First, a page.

The program Math in Your Feet was developed as a five-day artist-based residency, led by me, the percussive dancer. I created the program in collaboration with Jane Cooney, an elementary math specialist in Indianapolis, IN. I hammered out the dance/math integration and dance class activities through sheer repetition, trial, and error in classroom after classroom. In 2006 I was lucky enough to also have the opportunity to develop a teacher workshop through association with the Kennedy Center and Clowes Memorial Hall at Butler University. I've been doing both student residencies and teacher workshops ever since.

Meg Mahoney, an elementary dance specialist in Seattle, read the article I wrote about the development of Jump Patterns as a teaching tool in my program Math in Your Feet (published in the Teaching Artist Journal, April 2011). As a big fan of her work I was thrilled when she told me she was going to try it out with her own fourth and fifth grade students! Even more amazing, she has never seen the program in person or on video. True, she is a fabulous dance teacher, having worked for fifteen years in an academic setting, but still, it take a lot of guts to commit six weeks of your school year to something brand new like this.

In a recent post on her blog, Meg says:

Meg Mahoney, an elementary dance specialist in Seattle, read the article I wrote about the development of Jump Patterns as a teaching tool in my program Math in Your Feet (published in the Teaching Artist Journal, April 2011). As a big fan of her work I was thrilled when she told me she was going to try it out with her own fourth and fifth grade students! Even more amazing, she has never seen the program in person or on video. True, she is a fabulous dance teacher, having worked for fifteen years in an academic setting, but still, it take a lot of guts to commit six weeks of your school year to something brand new like this.

In a recent post on her blog, Meg says:

Apparently she was quite successful! Read on...The article unwraps the dance/math residencies Malke Rosenfeld teaches in public schools. The fact that she shares her methodologies with classroom teachers for use in the classroom lit a spark for me. Even without being a step dancer myself, maybe I could lead my dance students through the jump pattern curriculum!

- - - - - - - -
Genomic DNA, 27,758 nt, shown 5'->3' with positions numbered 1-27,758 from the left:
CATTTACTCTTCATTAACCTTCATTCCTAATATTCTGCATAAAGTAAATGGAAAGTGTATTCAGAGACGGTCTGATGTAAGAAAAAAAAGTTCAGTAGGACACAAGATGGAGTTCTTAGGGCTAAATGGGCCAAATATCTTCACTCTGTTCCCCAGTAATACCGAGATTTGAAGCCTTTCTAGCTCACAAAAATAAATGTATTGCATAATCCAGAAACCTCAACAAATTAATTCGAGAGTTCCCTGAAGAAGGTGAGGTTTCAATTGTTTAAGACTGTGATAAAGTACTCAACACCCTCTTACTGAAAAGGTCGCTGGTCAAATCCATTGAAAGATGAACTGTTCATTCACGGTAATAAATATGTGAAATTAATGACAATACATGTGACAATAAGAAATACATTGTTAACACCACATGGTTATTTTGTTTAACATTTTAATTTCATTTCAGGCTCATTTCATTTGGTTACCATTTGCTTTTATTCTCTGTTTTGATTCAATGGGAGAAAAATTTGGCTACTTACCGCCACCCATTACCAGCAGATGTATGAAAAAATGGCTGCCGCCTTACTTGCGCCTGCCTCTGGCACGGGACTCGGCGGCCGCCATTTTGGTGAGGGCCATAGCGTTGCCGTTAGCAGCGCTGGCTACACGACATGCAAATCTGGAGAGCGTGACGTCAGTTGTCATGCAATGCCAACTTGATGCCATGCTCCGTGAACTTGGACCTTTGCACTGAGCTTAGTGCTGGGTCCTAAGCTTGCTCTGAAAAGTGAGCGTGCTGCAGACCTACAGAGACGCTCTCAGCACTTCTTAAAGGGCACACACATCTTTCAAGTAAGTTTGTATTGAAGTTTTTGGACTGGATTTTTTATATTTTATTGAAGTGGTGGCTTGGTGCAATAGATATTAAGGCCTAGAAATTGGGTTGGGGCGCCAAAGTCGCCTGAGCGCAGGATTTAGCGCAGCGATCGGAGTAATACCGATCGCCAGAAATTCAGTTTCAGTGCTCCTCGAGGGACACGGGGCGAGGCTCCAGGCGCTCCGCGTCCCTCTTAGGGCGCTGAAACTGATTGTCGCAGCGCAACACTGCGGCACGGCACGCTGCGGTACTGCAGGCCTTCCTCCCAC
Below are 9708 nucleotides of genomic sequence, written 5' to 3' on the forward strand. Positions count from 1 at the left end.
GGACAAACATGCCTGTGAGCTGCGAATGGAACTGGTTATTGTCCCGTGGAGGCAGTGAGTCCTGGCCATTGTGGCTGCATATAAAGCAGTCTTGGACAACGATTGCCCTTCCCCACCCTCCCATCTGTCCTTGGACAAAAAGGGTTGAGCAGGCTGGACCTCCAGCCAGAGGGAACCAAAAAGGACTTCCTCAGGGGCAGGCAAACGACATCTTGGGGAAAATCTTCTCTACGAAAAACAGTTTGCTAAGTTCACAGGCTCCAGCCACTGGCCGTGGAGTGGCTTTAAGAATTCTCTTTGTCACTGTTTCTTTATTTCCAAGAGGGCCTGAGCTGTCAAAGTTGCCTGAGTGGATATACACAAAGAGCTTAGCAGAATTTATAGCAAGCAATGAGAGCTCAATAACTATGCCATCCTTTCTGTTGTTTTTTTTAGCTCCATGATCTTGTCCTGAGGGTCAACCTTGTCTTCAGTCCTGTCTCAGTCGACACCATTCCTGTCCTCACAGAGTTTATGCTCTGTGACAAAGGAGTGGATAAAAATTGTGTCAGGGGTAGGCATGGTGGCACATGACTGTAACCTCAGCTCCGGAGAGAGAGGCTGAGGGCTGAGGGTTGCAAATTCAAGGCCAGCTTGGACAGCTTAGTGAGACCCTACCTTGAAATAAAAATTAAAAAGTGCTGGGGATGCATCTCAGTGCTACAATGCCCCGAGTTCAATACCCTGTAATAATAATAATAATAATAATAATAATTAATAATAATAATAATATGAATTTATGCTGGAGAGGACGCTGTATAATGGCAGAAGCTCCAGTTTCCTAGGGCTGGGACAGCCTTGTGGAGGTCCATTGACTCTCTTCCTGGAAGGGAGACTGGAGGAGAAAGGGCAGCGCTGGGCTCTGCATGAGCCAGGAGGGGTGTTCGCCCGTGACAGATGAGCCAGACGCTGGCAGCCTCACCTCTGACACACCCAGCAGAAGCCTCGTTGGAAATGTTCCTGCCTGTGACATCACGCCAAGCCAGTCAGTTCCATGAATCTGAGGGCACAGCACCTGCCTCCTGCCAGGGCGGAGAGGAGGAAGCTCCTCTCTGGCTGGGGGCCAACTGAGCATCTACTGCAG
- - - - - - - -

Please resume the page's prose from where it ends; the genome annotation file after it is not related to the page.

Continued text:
I’m about to begin Week 5 of 6, finishing the jump patterns with my second set of 4th & 5th graders (six lessons per group), and we’re all enjoying it. Malke’s outline provided lots of material to work with, and I’ve worked the pacing & focus of instruction for eachlesson to fit my ELL learners & my circumstance. The movement variables are broken into malleable chunks, and we’ve explored the math-related concepts of precision, congruency, reflection, and turn symmetry, with students choreographing patterns in teams of 2 and 3. In addition to integrating dance & math, there’s a problem-solving (choreography) component that parallels the "workshop/conferencing” structure that my students are familiar with through Writers Workshop, allowing me time to confer with & jump-start individual students. In addition, there’s a spatial arrangement that supports classroom management (personal dance spaces for each team — wow, what a concept!).Add in some dance videos to “mentor” the kids in their choreographic process & journaling questions to provide feedback on what students are learning, and it’s no wonder we’re all engaged!

A perfect Math in Your Feet moment, courtesy of Meg's blog. These boys are in the middle of a 270 degree turn. Nice! |

My first groups of 4th & 5th graders finished the unit before the holiday break, with some of them performing their patterns, both congruently & in mirror symmetry. They nailed the precision steps they’d created, even without the support of their personal dance spaces, and their peer audience was able to talk about what they were seeing with insight and new vocabulary. What a pleasure to watch…

**In this description of how how she used the Math in Your Feet curriculum, Meg shows us all that the program is flexible enough to be adapted by teachers in a number of key ways:**

- Easily reproducible outside the artist-residency setting

- Engages and inspires both learners

*and*teachers to learn and grow in exciting new ways

- Creates opportunity for new insights into topics and practices in both math and dance

- Encourages fluency with new math and dance vocabulary, in context

- Allows exploration of, and play

*with*, math concepts in a dynamic, physical, choreographic process

- Adaptable to ELL learners

- Adaptable to the particular circumstances/expectations of a school and/or district

I'm continuing to work away at producing the Math in Your Feet curriculum guide and instructional DVD so that any elementary classroom teacher, or PE, dance or music specialist can reproduce the same energy and engagement that an artist-based residency provides. In a way, the Math in Your Feet program is poised to be

*more*effective in this new form because, as a teaching artist, I am just a short-term visitor who really knows very little about the individual learning needs and goals of each student, let alone the specific circumstances and culture of individual schools and districts.

Based on Meg's success, and the successes of teachers who have taken my professional development workshops to learn more in-depth about the methods and content of this program, it is not hard to imagine hundreds, maybe thousands, more children jumping (and sliding, stepping, turning, hopping...) their way through math class led by their very own teachers!